|Volume 2: No. 51|
Virtual-reality firm VPL Research Inc. (Foster City, CA) has fallen apart. Co-founder Jean Jacques Grimoud was replaced as president in April and resigned from the board in September. The new president, Walter Fisher, laid off all employees when cash ran out at the end of November. Grimoud is now trying to save the firm (and move it to Palo Alto), but patents may have passed to Thomson CSF (France) as a result of loan defaults. Fisher, co-founder Jaron Lanier, and others of the technical staff are trying to start a new company. [Rebecca Smith, SJM, 10/8.]
Outbound Systems Inc. (Boulder) is ceasing production. Its portables couldn't compete with Apple's new PowerBooks. [SJM, 12/11.]
FMC Corp. and Harsco Corp. are combining their FMC Defense Systems Group (Santa Clara, CA) and BMY-Combat Systems Division (York, PA). Both make armored vehicles. "There's just not that much business to keep all these companies going." [Tom Schmitz, SJM, 12/3.]
Software bundled with new PCs is taking most of the profit out of the software market, and may cause prices to fall to the range of CDs and videotapes. "If you start a new PC software company, the next step is to apply for food stamps." [Roger McNamee. Rory J. O'Connor, SJM, 12/9.]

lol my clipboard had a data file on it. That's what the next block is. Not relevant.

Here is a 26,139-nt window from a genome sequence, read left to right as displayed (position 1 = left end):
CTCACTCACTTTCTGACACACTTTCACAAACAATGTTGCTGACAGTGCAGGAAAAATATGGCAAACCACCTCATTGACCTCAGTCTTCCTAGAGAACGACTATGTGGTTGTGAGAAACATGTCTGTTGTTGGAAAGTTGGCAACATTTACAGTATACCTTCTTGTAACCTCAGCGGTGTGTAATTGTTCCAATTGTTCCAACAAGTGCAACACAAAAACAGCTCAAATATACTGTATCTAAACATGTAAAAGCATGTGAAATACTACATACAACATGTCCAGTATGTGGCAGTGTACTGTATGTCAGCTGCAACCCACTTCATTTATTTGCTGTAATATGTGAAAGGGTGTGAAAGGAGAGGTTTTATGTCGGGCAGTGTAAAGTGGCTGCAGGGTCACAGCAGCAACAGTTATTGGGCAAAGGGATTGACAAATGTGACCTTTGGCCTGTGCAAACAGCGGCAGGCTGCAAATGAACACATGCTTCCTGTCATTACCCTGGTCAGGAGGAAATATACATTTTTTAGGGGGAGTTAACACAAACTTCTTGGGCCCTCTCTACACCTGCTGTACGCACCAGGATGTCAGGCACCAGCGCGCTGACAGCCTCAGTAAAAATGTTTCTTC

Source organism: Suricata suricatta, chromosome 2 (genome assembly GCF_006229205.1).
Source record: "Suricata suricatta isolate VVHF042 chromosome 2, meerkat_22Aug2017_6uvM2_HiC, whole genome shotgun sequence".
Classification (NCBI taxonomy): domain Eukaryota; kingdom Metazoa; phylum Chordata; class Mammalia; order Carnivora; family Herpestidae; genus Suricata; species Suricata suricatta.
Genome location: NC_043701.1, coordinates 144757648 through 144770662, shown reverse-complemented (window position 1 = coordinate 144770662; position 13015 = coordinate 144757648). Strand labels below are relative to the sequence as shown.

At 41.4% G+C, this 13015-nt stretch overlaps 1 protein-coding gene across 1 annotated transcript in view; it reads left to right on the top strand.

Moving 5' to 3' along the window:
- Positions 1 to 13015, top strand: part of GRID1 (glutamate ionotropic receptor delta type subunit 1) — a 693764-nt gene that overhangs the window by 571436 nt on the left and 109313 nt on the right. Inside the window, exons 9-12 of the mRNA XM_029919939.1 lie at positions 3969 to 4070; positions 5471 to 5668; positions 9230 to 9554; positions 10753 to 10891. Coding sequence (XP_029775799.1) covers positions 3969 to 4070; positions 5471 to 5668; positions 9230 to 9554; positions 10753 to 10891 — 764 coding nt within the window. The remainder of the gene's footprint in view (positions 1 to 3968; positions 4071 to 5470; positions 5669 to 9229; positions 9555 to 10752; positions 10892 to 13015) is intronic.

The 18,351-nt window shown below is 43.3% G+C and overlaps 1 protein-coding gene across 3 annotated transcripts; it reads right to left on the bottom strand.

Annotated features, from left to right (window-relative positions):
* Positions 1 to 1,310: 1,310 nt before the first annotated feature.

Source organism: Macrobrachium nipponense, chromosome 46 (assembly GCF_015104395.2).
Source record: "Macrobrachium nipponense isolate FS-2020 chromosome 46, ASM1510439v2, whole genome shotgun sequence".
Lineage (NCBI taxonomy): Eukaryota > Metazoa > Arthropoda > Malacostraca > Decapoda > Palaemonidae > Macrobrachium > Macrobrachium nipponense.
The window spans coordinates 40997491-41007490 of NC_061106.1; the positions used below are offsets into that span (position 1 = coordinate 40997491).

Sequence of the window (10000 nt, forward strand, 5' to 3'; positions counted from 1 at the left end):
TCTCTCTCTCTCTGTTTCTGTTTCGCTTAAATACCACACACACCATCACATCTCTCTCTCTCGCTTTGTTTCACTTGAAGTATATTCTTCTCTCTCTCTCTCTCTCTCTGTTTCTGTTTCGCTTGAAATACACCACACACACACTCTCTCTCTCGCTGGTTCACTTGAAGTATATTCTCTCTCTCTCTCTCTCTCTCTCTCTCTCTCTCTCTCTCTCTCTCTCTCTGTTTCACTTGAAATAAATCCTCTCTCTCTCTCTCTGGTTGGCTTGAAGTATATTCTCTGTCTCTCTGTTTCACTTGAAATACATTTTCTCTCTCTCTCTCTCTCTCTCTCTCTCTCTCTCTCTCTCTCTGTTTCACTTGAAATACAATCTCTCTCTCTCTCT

The Software Entrepreneur's Forum is sponsoring a seminar on software product launches. 1/30; Belmont, CA; $125 for members; $150 after 1/15. (408) 374-6644, or (415) 364-1571 to register. [SEF Forum, 12/92.] The ad asks "Why would you expect to do any better than Borland, Symantec, or Claris?"
Borland is laying off 350 people from an already lean workforce of 2,100. Philippe Kahn blames Microsoft for a DOS/Windows-subsidized database price war, but analysts say Borland never fully recovered from absorbing Ashton-Tate. The company's grim future is mostly likely caused by delays in shipping new products. [Lee Gomes, SJM, 12/10.]
Attorneys investigating Microsoft for FTC have requested FTC permission for a court injunction against monopolistic practices. The perceived problem is that Microsoft uses its DOS/Windows domination to get PC makers to bundle DOS or Windows with 80% of PCs, then uses that market penetration to sell its own applications. [Paul Andrews, Seattle Times. SJM, 12/10.] The most likely outcome is an FTC warning notice.